1700s baby names you can consider in 2020, parents! | Image: gradyreese/iStock
When it comes to choosing the perfect baby name, there are a lot of different ways to go. Parents can always go with the names that are popular and trendy in the moment, or use a new spelling for a more traditional name, but what about picking a name that was once much more popular way back in the past? As it turns out, that is becoming a trend in itself, especially as we look toward the future of what babies will be named in the 2020s. In fact, 17th-century baby names are making a comeback, and it’s easy to see why. They’re classic, traditional, and a lot of them are super cute.
Several names that were popular centuries ago have had the staying power to hang on in the most popular lists for decades, and soon, they might even start topping those lists all over again. Lately, there’s been a major rise in baby girl names like Caroline and Amelia and baby boy names like Ezra and Skyler, with no end in sight.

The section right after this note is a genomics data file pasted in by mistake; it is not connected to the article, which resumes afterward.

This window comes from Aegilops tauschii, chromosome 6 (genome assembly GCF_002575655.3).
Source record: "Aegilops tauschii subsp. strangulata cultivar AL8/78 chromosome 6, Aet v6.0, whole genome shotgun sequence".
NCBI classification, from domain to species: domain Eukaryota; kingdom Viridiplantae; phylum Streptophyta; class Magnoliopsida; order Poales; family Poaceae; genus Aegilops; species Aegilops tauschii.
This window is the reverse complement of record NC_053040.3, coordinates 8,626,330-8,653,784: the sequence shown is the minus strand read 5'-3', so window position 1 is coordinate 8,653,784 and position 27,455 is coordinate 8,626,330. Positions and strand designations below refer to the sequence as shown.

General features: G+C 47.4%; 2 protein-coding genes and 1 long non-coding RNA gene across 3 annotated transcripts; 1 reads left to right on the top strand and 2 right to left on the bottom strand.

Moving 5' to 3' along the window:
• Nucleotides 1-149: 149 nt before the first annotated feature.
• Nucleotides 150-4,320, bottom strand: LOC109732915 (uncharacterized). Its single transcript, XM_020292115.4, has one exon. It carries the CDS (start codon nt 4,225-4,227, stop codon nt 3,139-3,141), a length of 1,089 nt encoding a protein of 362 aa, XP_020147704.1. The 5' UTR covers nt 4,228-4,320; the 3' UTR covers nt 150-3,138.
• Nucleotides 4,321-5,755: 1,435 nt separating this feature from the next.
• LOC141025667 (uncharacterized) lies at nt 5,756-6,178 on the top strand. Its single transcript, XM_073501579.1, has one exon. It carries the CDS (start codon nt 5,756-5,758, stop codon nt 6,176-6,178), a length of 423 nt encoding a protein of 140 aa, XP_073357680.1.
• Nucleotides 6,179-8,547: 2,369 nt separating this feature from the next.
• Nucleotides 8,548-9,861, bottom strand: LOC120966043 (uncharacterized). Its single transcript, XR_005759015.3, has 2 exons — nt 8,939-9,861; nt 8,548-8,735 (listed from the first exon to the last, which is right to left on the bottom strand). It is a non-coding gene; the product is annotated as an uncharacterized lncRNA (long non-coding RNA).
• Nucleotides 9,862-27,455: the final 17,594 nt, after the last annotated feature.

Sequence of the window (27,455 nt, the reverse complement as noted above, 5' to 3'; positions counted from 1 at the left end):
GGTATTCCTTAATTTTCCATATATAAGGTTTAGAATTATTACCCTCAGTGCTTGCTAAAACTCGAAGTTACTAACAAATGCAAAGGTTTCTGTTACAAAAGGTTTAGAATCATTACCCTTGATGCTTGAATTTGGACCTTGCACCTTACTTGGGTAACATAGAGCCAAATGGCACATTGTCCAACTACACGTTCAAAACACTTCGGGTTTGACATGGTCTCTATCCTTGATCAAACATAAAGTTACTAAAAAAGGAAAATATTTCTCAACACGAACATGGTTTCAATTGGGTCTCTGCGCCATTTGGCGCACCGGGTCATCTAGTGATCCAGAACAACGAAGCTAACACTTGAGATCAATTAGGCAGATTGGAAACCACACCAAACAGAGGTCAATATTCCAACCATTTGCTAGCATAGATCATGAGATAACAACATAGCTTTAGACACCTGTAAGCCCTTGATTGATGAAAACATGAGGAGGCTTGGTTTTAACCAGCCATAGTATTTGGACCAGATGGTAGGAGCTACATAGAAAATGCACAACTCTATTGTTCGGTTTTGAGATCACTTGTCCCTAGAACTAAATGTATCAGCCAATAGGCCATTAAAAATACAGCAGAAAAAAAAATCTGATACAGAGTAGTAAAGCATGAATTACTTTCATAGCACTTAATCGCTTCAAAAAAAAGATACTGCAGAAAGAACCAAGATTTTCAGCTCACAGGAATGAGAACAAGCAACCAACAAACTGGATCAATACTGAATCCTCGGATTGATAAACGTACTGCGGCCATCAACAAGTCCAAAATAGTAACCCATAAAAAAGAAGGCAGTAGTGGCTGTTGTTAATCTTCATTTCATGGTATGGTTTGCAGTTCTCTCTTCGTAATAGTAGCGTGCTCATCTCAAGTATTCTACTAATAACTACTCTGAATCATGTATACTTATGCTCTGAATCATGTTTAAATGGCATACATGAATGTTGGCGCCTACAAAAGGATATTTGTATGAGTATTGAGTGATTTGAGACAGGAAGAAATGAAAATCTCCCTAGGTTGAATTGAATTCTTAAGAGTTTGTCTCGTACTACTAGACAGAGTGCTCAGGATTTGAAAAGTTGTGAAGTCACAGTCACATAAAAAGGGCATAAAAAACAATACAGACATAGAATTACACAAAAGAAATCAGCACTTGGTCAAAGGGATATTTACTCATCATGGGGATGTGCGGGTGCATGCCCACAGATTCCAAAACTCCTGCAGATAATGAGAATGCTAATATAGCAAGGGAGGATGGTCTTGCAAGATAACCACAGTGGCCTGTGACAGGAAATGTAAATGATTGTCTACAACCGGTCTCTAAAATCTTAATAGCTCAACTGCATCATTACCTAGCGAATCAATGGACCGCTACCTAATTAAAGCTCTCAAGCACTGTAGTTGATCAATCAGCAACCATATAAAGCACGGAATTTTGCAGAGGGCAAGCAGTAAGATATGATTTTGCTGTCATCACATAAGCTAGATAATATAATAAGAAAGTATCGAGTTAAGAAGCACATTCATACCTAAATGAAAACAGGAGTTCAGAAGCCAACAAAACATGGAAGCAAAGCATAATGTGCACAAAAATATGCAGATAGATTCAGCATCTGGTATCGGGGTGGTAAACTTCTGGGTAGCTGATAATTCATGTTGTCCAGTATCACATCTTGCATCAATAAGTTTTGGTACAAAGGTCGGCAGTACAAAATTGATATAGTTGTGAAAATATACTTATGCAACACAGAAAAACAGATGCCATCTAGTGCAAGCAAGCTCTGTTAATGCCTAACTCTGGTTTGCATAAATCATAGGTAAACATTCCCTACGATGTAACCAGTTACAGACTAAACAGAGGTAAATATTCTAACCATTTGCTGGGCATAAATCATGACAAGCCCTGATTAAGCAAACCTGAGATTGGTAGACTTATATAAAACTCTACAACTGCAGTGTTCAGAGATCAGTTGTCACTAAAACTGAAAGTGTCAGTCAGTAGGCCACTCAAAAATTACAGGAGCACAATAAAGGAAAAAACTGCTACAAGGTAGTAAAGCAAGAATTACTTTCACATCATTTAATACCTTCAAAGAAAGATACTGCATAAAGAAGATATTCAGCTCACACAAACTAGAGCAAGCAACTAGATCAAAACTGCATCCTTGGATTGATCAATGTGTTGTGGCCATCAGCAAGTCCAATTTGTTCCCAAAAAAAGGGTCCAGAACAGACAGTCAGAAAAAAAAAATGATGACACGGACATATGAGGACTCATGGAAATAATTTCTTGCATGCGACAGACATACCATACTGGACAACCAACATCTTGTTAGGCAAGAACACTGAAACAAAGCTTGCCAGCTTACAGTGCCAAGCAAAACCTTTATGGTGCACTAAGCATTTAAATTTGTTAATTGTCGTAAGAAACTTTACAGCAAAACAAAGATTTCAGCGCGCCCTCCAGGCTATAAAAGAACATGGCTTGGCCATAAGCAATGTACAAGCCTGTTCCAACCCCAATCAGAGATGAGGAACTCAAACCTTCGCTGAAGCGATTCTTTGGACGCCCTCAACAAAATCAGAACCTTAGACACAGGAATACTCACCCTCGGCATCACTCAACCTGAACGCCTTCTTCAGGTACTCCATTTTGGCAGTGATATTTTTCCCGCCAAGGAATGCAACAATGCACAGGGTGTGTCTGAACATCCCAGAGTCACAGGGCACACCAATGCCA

Looking for a name with more traditional, storied roots that won’t be too out of place in 2020 — and in 2025, when baby finally starts kindergarten? Some of these 17th-century names might be a good choice for a boy or a girl … and don’t be surprised if they start showing up more and more as we roll into the 2020s.
Naming a baby is definitely not an easy task, but hopefully, this list will help — and if one of these names isn’t THE name, maybe it’ll serve for a little inspiration, thanks to names that have been popular for a long, long time. Good luck out there!
1700s Baby Names That Could Make A Comeback In 2020